But aren't we all like this? God gives us what is best for us and yet we crave something else. We crave things that are outside of His will for us and we complain about not having those things as if God is deliberately keeping something good and pleasurable from us. We think the grass is greener on the other side. Or we think that some of the things we enjoyed while living in sin were more exciting than the things we experience now as children of God. That's what's happening to the Israelites in Chapter 11. They are operating on selective memory. They are pushing aside all the memories of their centuries of slavery in Egypt and remembering only that they had plenty of food and plenty of variety and plenty of spices. Never mind that they ate that food while their backs ached from a long day of hard labor. Never mind that they ate that food in homes they weren't free to leave. The food was of a type that satisfied the carnal desires of the flesh and that's all they can think about right now.
We all become carnally minded from time to time, which is why the Apostle Paul warns us not to be live by what the flesh tells us but to live by what the Spirit tells us. "The mind governed by the flesh is death, but the mind governed by the Spirit is life and peace." (Romans 8:6) In Chapter 11 the minds of the Israelites and the minds of the other people with them are being governed by the flesh.
Whatever manna was, it was a perfect food. It was designed to support every function of the human body. It contained every necessary vitamin and mineral. It was far better for them than the Egyptian menu they craved. But again, aren't we all like these people in the wilderness? Even when the Lord gives us the family that's best for us, the job that's best for us, the home that's best for us---we sometimes look around us and think others are living better lives than we are. We sometimes compare what we have to what others have and feel like we're coming up short. Or we'll think back to the things we said and did before we came to faith and we'll remember that lifestyle as being easier. Back then we weren't governed by the Spirit. We did what we wanted when we wanted. We look back on those days with selective memory, forgetting how miserable our sin made us, forgetting the nights when we tossed and turned worrying about the fate of our eternal souls, forgetting that we had no true peace and contentment when we had no relationship with our Creator.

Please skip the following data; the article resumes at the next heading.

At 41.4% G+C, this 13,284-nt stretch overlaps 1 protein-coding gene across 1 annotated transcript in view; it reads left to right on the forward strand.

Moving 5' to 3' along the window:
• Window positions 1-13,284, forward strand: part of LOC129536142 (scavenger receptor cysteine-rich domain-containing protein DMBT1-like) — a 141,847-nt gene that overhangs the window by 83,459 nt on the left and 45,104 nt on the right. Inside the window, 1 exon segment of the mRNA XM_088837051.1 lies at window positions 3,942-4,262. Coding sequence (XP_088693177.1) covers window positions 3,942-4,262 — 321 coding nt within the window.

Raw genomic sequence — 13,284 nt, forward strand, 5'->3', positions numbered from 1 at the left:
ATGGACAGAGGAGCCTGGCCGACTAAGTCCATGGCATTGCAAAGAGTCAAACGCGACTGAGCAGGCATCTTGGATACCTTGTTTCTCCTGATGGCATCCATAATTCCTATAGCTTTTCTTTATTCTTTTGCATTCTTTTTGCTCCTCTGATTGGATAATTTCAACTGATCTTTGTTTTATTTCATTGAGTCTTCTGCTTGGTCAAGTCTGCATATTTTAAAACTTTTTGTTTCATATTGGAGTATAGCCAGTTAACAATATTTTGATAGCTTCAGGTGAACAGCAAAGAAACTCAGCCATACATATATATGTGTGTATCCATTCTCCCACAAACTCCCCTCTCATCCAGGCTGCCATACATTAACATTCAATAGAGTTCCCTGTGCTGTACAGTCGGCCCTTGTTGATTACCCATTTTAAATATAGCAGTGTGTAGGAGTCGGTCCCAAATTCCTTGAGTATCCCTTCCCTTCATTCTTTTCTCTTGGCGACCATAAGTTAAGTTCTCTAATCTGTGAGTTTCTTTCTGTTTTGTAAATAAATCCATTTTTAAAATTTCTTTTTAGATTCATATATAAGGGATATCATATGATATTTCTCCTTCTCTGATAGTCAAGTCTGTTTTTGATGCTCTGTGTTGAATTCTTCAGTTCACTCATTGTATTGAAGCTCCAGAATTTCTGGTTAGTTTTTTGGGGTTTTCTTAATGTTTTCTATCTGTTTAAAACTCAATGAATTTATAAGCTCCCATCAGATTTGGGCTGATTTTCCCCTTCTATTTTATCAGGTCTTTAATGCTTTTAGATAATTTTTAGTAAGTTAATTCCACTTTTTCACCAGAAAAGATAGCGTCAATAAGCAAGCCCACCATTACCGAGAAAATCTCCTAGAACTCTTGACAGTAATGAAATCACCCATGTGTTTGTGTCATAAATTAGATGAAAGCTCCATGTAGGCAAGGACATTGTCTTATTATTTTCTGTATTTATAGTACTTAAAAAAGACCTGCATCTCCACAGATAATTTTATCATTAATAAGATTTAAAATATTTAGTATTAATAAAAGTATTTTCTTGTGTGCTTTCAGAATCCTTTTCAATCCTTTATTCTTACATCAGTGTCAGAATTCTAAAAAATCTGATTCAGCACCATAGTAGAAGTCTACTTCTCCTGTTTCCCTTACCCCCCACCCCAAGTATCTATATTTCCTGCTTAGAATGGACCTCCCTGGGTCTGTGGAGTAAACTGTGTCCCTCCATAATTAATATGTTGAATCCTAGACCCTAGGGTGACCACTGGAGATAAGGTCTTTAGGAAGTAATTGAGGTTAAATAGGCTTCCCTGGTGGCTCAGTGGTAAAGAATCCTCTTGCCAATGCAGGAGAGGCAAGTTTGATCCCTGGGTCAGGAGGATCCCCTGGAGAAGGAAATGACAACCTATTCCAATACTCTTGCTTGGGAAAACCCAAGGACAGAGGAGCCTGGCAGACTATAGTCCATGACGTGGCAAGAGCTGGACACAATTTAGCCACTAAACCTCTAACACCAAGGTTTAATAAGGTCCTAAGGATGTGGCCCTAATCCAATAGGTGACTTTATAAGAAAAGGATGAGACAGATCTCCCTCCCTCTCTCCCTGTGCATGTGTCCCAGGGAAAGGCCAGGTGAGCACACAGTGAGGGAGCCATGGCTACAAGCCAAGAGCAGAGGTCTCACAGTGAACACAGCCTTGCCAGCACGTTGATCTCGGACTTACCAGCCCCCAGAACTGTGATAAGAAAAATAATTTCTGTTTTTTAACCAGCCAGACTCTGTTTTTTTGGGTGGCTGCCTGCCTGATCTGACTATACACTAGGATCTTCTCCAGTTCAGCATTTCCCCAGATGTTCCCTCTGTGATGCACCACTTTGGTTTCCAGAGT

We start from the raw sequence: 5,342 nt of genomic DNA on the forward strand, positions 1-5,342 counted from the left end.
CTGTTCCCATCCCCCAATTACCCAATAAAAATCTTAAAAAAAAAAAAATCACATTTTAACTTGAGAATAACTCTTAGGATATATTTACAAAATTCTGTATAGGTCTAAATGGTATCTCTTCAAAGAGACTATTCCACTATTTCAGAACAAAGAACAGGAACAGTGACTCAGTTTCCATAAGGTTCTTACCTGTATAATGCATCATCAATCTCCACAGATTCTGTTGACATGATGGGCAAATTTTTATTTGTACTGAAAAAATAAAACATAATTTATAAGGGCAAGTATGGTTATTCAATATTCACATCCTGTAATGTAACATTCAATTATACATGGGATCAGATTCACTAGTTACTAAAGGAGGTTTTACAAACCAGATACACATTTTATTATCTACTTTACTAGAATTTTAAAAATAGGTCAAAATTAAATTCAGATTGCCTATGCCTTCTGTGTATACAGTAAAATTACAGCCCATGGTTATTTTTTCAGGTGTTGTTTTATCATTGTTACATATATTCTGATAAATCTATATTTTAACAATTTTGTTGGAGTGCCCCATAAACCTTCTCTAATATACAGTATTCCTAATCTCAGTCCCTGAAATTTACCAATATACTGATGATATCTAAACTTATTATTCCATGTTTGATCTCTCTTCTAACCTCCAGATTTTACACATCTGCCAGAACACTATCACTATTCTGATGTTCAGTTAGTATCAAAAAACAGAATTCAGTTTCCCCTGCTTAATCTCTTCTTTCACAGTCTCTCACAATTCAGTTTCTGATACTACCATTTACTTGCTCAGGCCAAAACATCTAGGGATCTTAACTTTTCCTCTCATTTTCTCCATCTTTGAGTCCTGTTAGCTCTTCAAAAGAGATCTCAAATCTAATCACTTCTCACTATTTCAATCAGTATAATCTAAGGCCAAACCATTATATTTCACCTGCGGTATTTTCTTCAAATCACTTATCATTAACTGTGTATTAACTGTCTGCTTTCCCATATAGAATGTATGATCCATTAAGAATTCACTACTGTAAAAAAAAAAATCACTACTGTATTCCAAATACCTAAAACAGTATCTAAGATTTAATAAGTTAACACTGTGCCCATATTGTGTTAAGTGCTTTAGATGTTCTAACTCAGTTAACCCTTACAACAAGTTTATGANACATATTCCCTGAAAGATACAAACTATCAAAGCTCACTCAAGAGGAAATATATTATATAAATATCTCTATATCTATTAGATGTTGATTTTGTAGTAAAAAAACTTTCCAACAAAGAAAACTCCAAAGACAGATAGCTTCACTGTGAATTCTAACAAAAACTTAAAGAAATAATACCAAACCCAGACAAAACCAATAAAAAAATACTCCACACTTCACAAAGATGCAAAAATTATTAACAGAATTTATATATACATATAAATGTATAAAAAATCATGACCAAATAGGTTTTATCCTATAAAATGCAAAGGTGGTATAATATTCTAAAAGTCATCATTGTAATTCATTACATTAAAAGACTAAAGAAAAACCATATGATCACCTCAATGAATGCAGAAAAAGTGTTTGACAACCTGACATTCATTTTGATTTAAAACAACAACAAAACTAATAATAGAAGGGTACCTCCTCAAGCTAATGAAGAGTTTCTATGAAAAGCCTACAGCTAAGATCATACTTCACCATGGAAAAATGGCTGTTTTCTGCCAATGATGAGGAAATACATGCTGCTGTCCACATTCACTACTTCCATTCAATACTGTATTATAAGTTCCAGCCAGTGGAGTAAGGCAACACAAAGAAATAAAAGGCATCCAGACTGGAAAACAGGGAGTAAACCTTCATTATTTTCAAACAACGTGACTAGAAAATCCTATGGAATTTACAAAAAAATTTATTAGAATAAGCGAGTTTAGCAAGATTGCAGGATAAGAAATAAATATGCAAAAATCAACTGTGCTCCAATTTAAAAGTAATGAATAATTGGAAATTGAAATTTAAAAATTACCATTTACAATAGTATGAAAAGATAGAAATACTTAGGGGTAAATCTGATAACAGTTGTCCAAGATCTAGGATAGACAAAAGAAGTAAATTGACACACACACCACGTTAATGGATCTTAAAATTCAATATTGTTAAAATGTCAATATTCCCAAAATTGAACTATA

Remembering sin fondly is a dangerous thing. It causes us to crave things that have no place in our lives. It causes us to forget how miserable sin made us and how much it caused us to fear the wrath of God. When I was living in sin I had many a sleepless night worrying about what would happen to my soul if I died in my sleep. In the daytime I was living it up, so to speak, and doing whatever I pleased and even enjoying the fact that I was living in opposition to all I'd been taught was godly and right. If I chose only to think back on the way I lived in the "pleasures of sin for a season" (Hebrews 11:25) I might start to forget how truly awful it was to live at a far distance from the God who loves me. In today's passage we find the people who were recently rescued from Egypt thinking back only on the huge variety of food that was available to them in Egypt. But while they were in Egypt they had very little freedom of religion. They could pray quietly in their own homes but couldn't bring sacrifices and offerings to the Lord. They couldn't hold public worship services. Now that they are free they are free to know and worship God in a way never before possible. This is what they need to focus on. They are on their way to a land where food better than that of Egypt will be available to them. That is what they need to focus on. You and I may be going through hardships right now but we mustn't let that cause us to yearn for sinful easy living and we mustn't let it cause us to be content with a mediocre relationship with the Lord. He has far better things in store for us, spiritually speaking, than anything we've left behind.